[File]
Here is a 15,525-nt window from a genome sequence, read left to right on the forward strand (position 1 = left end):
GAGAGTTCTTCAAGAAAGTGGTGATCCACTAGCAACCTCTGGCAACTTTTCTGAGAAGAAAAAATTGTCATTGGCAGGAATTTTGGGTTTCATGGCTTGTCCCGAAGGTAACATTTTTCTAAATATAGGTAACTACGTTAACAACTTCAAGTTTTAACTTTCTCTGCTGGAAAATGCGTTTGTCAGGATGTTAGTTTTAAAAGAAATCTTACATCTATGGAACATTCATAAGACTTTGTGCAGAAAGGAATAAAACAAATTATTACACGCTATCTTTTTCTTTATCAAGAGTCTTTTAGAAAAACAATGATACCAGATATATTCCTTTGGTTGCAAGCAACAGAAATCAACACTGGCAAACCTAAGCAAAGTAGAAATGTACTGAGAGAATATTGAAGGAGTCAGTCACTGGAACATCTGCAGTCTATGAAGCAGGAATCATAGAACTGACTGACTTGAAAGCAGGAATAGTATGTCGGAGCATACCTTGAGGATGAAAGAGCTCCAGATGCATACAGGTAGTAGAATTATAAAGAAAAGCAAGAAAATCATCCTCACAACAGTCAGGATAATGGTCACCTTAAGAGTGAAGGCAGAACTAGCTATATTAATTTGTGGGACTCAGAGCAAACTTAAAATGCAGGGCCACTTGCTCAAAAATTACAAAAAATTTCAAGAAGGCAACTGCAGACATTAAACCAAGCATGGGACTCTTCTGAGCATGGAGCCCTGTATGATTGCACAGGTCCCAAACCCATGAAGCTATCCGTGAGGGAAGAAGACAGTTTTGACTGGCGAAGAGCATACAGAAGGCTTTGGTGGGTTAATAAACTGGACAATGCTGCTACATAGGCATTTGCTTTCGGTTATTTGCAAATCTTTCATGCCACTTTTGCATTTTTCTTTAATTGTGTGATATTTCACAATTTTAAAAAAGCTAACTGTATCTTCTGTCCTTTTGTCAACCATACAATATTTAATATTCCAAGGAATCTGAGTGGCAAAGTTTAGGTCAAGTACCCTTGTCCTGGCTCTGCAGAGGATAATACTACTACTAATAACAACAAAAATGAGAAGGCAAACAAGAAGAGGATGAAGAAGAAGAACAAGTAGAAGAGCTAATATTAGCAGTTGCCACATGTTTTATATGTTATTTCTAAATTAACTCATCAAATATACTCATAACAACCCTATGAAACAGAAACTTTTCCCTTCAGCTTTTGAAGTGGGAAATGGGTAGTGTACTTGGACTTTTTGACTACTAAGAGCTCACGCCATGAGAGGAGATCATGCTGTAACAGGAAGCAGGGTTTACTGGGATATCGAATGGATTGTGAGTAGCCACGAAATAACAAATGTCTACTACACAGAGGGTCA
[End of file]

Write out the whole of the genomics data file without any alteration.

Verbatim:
Here is a 15,525-nt window from a genome sequence, read left to right on the forward strand (position 1 = left end):
GAGAGTTCTTCAAGAAAGTGGTGATCCACTAGCAACCTCTGGCAACTTTTCTGAGAAGAAAAAATTGTCATTGGCAGGAATTTTGGGTTTCATGGCTTGTCCCGAAGGTAACATTTTTCTAAATATAGGTAACTACGTTAACAACTTCAAGTTTTAACTTTCTCTGCTGGAAAATGCGTTTGTCAGGATGTTAGTTTTAAAAGAAATCTTACATCTATGGAACATTCATAAGACTTTGTGCAGAAAGGAATAAAACAAATTATTACACGCTATCTTTTTCTTTATCAAGAGTCTTTTAGAAAAACAATGATACCAGATATATTCCTTTGGTTGCAAGCAACAGAAATCAACACTGGCAAACCTAAGCAAAGTAGAAATGTACTGAGAGAATATTGAAGGAGTCAGTCACTGGAACATCTGCAGTCTATGAAGCAGGAATCATAGAACTGACTGACTTGAAAGCAGGAATAGTATGTCGGAGCATACCTTGAGGATGAAAGAGCTCCAGATGCATACAGGTAGTAGAATTATAAAGAAAAGCAAGAAAATCATCCTCACAACAGTCAGGATAATGGTCACCTTAAGAGTGAAGGCAGAACTAGCTATATTAATTTGTGGGACTCAGAGCAAACTTAAAATGCAGGGCCACTTGCTCAAAAATTACAAAAAATTTCAAGAAGGCAACTGCAGACATTAAACCAAGCATGGGACTCTTCTGAGCATGGAGCCCTGTATGATTGCACAGGTCCCAAACCCATGAAGCTATCCGTGAGGGAAGAAGACAGTTTTGACTGGCGAAGAGCATACAGAAGGCTTTGGTGGGTTAATAAACTGGACAATGCTGCTACATAGGCATTTGCTTTCGGTTATTTGCAAATCTTTCATGCCACTTTTGCATTTTTCTTTAATTGTGTGATATTTCACAATTTTAAAAAAGCTAACTGTATCTTCTGTCCTTTTGTCAACCATACAATATTTAATATTCCAAGGAATCTGAGTGGCAAAGTTTAGGTCAAGTACCCTTGTCCTGGCTCTGCAGAGGATAATACTACTACTAATAACAACAAAAATGAGAAGGCAAACAAGAAGAGGATGAAGAAGAAGAACAAGTAGAAGAGCTAATATTAGCAGTTGCCACATGTTTTATATGTTATTTCTAAATTAACTCATCAAATATACTCATAACAACCCTATGAAACAGAAACTTTTCCCTTCAGCTTTTGAAGTGGGAAATGGGTAGTGTACTTGGACTTTTTGACTACTAAGAGCTCACGCCATGAGAGGAGATCATGCTGTAACAGGAAGCAGGGTTTACTGGGATATCGAATGGATTGTGAGTAGCCACGAAATAACAAATGTCTACTACACAGAGGGTCA